-- for 'Eq'; thus, 'eq' and 'ne' are preferred over ('==') and
    -- ('/=')). Since it returns false for equality, there may be
    -- more than one machine representation of this `value'.
    
    notANumber :: a
    
    
    -- | Return true for both @infinity@ and @negativeInfinity@,
    -- false for all other values.
    isInfinite :: a -> Bool
    
    -- | Return true only for @notANumber@.
    isNaN      :: a -> Bool


instance Transfinite Double where
    infinity         = 1/0
    negativeInfinity = negate (1/0)
    notANumber       = 0/0
    isInfinite       = Prelude.isInfinite
    isNaN            = Prelude.isNaN


instance Transfinite Float where
    infinity         = 1/0
    negativeInfinity = negate (1/0)
    notANumber       = 0/0
    isInfinite       = Prelude.isInfinite
    isNaN            = Prelude.isNaN


----------------------------------------------------------------
-- | Since the normal 'Prelude.log' throws an error on zero, we
-- have to redefine it in order for things to work right. Arguing
-- from limits we can see that @log 0 == negativeInfinity@. Newer
-- versions of GHC have this behavior already, but older versions
-- and Hugs do not.
--
-- This function will raise an error when taking the log of negative
-- numbers, rather than returning 'notANumber' as the newer GHC
-- implementation does. The reason being that typically this is a
-- logical error, and @notANumber@ allows the error to propegate
-- silently.
--
-- In order to improve portability, the 'Transfinite' class is
-- required to indicate that the 'Floating' type does in fact have
-- a representation for negative infinity. Both native floating
-- types ('Double' and 'Float') are supported. If you define your
-- own instance of @Transfinite@, verify the above equation holds
-- for your @0@ and @negativeInfinity@. If it doesn't, then you
-- should avoid importing our @log@ and will probably want converters
-- to handle the discrepancy.

log  :: (Floating a, Transfinite a) => a -> a
{-# SPECIALIZE log :: Double -> Double #-}
{-# SPECIALIZE log :: Float  -> Float  #-}
log x = case x `cmp` 0 of
        Just GT -> Prelude.log x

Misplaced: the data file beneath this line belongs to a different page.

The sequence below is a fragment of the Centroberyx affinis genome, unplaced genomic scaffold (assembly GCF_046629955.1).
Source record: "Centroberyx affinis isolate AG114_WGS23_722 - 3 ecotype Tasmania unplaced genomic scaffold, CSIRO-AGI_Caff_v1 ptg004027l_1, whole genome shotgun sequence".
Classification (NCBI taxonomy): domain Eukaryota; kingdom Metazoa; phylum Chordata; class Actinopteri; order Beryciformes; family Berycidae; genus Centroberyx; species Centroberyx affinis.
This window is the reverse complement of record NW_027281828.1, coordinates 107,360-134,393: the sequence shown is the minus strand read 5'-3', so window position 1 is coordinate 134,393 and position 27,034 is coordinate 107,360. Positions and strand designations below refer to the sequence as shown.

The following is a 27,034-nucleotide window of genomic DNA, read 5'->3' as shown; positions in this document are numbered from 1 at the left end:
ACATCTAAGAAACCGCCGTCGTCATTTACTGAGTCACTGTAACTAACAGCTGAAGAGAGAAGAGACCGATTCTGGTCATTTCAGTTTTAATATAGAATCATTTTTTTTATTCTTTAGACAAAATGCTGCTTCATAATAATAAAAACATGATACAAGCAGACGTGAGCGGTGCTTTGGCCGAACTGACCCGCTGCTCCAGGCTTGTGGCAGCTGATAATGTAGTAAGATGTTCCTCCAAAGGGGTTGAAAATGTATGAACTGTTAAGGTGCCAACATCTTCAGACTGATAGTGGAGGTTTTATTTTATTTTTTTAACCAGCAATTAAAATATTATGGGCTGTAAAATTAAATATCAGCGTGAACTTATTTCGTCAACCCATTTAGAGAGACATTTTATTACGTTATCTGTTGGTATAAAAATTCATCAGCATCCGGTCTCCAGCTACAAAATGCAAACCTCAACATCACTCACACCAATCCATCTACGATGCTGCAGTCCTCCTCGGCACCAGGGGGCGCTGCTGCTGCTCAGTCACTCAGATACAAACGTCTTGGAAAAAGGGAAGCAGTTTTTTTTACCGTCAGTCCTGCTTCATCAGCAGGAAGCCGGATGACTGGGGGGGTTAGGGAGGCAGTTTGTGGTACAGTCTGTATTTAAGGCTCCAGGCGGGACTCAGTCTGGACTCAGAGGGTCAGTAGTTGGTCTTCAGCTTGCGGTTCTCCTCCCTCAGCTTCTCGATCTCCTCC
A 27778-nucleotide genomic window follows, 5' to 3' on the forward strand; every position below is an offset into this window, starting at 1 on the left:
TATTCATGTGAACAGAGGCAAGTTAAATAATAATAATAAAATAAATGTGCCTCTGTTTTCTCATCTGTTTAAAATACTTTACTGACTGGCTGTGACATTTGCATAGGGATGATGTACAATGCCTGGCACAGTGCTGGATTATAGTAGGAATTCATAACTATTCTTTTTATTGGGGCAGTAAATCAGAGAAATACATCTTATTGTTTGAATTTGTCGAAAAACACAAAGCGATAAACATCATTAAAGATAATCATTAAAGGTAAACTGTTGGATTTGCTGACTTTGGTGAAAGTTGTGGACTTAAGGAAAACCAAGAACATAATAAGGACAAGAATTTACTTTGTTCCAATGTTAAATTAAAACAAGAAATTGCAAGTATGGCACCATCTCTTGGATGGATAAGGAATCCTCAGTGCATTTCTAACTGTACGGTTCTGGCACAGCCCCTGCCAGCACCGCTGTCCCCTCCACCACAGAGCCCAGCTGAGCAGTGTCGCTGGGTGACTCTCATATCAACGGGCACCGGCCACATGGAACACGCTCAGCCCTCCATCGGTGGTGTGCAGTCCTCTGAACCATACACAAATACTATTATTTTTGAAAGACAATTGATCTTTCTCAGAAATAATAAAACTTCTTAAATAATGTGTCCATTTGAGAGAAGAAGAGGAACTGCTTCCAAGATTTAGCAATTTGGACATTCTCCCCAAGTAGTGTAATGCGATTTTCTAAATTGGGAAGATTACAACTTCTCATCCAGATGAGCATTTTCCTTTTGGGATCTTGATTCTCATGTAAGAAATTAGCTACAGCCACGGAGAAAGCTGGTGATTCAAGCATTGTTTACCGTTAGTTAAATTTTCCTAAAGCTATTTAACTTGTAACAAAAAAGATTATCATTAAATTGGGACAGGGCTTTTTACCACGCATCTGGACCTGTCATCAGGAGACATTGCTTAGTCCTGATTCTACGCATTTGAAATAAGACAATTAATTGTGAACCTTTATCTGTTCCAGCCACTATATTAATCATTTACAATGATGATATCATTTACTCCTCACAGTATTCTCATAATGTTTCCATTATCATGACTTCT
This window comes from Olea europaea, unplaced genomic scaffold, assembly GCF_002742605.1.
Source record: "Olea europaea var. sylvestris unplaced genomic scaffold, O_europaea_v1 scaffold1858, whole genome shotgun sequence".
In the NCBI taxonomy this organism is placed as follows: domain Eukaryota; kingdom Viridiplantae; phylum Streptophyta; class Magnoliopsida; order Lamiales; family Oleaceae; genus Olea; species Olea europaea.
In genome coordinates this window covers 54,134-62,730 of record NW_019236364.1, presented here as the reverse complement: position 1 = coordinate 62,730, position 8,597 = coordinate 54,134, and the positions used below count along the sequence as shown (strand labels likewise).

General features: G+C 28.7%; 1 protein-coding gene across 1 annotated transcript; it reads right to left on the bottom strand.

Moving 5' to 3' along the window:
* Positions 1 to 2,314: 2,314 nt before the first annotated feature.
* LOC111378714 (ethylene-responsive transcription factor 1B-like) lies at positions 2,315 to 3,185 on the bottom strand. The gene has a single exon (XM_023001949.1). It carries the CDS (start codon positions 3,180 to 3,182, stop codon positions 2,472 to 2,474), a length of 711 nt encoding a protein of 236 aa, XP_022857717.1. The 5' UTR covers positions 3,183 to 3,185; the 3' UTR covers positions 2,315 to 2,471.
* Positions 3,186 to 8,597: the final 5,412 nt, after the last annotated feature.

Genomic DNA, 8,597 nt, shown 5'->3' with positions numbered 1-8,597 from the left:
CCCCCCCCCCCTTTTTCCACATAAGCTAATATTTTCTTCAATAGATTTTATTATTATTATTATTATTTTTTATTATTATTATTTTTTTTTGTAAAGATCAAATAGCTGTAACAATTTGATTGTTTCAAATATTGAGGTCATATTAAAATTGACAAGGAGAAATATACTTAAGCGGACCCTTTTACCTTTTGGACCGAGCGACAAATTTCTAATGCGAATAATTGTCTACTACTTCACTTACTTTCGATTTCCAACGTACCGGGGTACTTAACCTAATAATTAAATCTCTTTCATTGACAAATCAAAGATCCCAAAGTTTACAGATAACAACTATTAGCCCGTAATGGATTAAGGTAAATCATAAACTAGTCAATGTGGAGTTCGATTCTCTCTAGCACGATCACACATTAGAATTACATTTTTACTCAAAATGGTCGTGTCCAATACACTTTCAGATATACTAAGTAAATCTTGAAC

Just EQ -> negativeInfinity
        Just LT -> err "argument out of range"
        Nothing -> err "argument not comparable to 0"
        where
        err e = error $! "Data.Number.Transfinite.log: "++e

-- Note, Floating ultimately requires Num, but not Ord. If PartialOrd
-- proves to be an onerous requirement on Transfinite, we could
-- hack our way around without using PartialOrd by using isNaN, (==
-- 0), ((>0).signum) but that would be less efficient.


----------------------------------------------------------------
-- | The 'Prelude.realToFrac' function is defined to pivot through
-- a 'Rational' according to the haskell98 spec. This is non-portable
-- and problematic as discussed above. Since there is some resistance
-- to breaking from the spec, this class defines a reasonable variant
-- which deals with transfinite values appropriately.
--
-- N.B. The generic instance for transfinite types uses expensive
-- checks to ensure correctness. On GHC there are specialized
-- versions which use primitive converters instead. These instances
-- are hidden from other compilers by the CPP. Be warned that the
-- instances are overlapped, so you'll need to give type signatures
-- if the arguments to 'realToFrac' are polymorphic.
--
-- If any of these restrictions (CPP, GHC-only optimizations,
-- OverlappingInstances) are onerous to you, contact the maintainer
-- (we like patches).  Note that this /does/ work for Hugs with
-- suitable options (e.g. @hugs -98 +o -F'cpp -P'@).

class (Real a, Fractional b) => RealToFrac a b where
    realToFrac :: a -> b

instance (Real a, Fractional a) => RealToFrac a a where
    realToFrac = id

instance (Real a, Transfinite a, Fractional b, Transfinite b)
    => RealToFrac a b
    where
    realToFrac x
        | isNaN      x = notANumber
        | isInfinite x = if x > 0 then infinity
                                  else negativeInfinity
        | otherwise    = Prelude.realToFrac x


#ifdef __GLASGOW_HASKELL__
instance RealToFrac Int Float where
    {-# INLINE realToFrac #-}
    realToFrac (I# i) = F# (int2Float# i)

instance RealToFrac Int Double where
    {-# INLINE realToFrac #-}
    realToFrac (I# i) = D# (int2Double# i)


instance RealToFrac Integer Float where
    -- TODO: is there a more primitive way?
    realToFrac j = Prelude.realToFrac j

instance RealToFrac Integer Double where
    -- TODO: is there a more primitive way?
    realToFrac j = Prelude.realToFrac j


instance RealToFrac Float Double where
    {-# INLINE realToFrac #-}
    realToFrac (F# f) = D# (float2Double# f)
    
instance RealToFrac Double Float where
    {-# INLINE realToFrac #-}
    realToFrac (D# d) = F# (double2Float# d)
#endif

----------------------------------------------------------------
----------------------------------------------------------- fin.